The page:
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A multi-level, time-series network analysis of the impact of youth peacebuilding on quality peace
2022-04-15, Taylor, Laura K., Bähr, Celia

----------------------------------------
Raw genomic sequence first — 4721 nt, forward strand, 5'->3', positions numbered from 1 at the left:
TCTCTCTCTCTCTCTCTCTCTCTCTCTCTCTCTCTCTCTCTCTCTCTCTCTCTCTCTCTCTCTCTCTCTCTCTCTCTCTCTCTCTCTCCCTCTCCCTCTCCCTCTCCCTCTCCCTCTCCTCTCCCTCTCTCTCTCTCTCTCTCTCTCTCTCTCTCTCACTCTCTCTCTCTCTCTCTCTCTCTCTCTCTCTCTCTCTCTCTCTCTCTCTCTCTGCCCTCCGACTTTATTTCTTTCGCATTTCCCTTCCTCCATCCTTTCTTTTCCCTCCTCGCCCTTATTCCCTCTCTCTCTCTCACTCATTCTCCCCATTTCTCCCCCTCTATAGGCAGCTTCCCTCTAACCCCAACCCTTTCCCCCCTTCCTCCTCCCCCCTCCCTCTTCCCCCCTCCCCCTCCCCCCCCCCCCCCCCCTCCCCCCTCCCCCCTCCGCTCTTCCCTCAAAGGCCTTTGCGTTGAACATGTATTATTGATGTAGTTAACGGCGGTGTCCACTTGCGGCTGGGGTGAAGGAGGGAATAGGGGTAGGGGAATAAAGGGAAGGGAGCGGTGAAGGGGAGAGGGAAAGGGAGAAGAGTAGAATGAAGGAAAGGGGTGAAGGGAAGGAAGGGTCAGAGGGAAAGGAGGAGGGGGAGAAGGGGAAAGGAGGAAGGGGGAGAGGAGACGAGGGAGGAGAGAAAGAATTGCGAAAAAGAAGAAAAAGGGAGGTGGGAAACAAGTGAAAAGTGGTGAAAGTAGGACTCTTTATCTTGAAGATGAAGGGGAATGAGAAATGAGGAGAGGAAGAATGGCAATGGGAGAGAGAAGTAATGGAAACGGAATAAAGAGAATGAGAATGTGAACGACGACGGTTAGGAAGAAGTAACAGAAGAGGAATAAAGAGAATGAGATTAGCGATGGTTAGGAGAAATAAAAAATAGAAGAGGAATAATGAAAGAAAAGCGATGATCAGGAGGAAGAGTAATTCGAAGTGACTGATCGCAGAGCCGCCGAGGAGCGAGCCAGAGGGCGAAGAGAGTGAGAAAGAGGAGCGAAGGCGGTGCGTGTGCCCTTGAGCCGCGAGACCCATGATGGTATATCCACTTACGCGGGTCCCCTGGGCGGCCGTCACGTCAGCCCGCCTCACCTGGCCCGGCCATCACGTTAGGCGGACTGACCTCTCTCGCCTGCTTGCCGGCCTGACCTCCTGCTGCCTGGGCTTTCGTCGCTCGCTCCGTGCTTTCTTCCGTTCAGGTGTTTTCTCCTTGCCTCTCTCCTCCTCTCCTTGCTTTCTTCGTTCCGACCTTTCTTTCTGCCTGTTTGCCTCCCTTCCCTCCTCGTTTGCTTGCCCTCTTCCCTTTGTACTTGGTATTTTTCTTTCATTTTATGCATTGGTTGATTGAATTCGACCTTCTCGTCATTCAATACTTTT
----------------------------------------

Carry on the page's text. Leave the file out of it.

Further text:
Purpose: Over 60% of armed conflicts reoccur; the seed of future conflict is sown even as a peace agreement is signed. The cyclical nature of war calls for a focus on youth who can disrupt this pattern over time. Addressing this concern, the developmental peacebuilding model calls for a dynamic, multilevel and longitudinal approach. Design/methodology/approach: Multilevel time-series network analysis of a dataset containing 193 countries and spanning the years between 2011 to 2020 was performed. This statistical approach allows for complex modelling that can reveal new patterns of how different youth peace-building dimensions, identified through rapid evidence assessment (i.e. education, engagement, information, inclusion) promote quality peace over time. Such a methodology not only assesses between-country differences, but also within-country change. Findings: While the within-country contemporaneous network shows positive links for education, the temporal network shows significant lagged effects for all four dimensions on quality peace. The between-country network indicates significant direct effects of education and information, on average, and indirect effects of inclusion and engagement, on quality peace. Originality: This approach demonstrates a novel application of multilevel time-series network analysis to explore the dynamic development of quality peace, capturing both stability and change. The systemic analysis illustrates how youth peace-building dimensions impact quality peace in the macrosystem globally. This investigation of quality peace thus illustrates science of peace does not necessitate violent conflict.